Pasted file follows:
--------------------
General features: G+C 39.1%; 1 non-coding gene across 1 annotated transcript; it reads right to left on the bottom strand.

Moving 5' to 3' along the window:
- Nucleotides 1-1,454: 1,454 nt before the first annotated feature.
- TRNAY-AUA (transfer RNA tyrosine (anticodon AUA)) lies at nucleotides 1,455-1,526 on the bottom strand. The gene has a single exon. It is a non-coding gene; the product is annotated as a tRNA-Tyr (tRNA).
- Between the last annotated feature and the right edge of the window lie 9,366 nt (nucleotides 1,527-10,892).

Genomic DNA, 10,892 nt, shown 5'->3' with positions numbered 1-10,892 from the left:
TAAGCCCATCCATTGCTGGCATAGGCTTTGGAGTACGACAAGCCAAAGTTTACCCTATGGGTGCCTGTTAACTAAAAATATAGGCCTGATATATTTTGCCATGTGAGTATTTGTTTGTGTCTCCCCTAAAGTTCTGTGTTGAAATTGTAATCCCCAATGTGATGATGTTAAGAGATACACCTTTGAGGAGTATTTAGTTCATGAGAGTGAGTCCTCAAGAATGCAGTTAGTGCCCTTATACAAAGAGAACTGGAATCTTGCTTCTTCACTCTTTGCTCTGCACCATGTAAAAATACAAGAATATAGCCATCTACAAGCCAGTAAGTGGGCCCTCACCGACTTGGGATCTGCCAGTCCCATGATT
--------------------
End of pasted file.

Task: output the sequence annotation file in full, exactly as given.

General features: G+C 39.1%; 1 non-coding gene across 1 annotated transcript; it reads right to left on the bottom strand.

Moving 5' to 3' along the window:
- Nucleotides 1-1,454: 1,454 nt before the first annotated feature.
- TRNAY-AUA (transfer RNA tyrosine (anticodon AUA)) lies at nucleotides 1,455-1,526 on the bottom strand. The gene has a single exon. It is a non-coding gene; the product is annotated as a tRNA-Tyr (tRNA).
- Between the last annotated feature and the right edge of the window lie 9,366 nt (nucleotides 1,527-10,892).

Genomic DNA, 10,892 nt, shown 5'->3' with positions numbered 1-10,892 from the left:
TAAGCCCATCCATTGCTGGCATAGGCTTTGGAGTACGACAAGCCAAAGTTTACCCTATGGGTGCCTGTTAACTAAAAATATAGGCCTGATATATTTTGCCATGTGAGTATTTGTTTGTGTCTCCCCTAAAGTTCTGTGTTGAAATTGTAATCCCCAATGTGATGATGTTAAGAGATACACCTTTGAGGAGTATTTAGTTCATGAGAGTGAGTCCTCAAGAATGCAGTTAGTGCCCTTATACAAAGAGAACTGGAATCTTGCTTCTTCACTCTTTGCTCTGCACCATGTAAAAATACAAGAATATAGCCATCTACAAGCCAGTAAGTGGGCCCTCACCGACTTGGGATCTGCCAGTCCCATGATT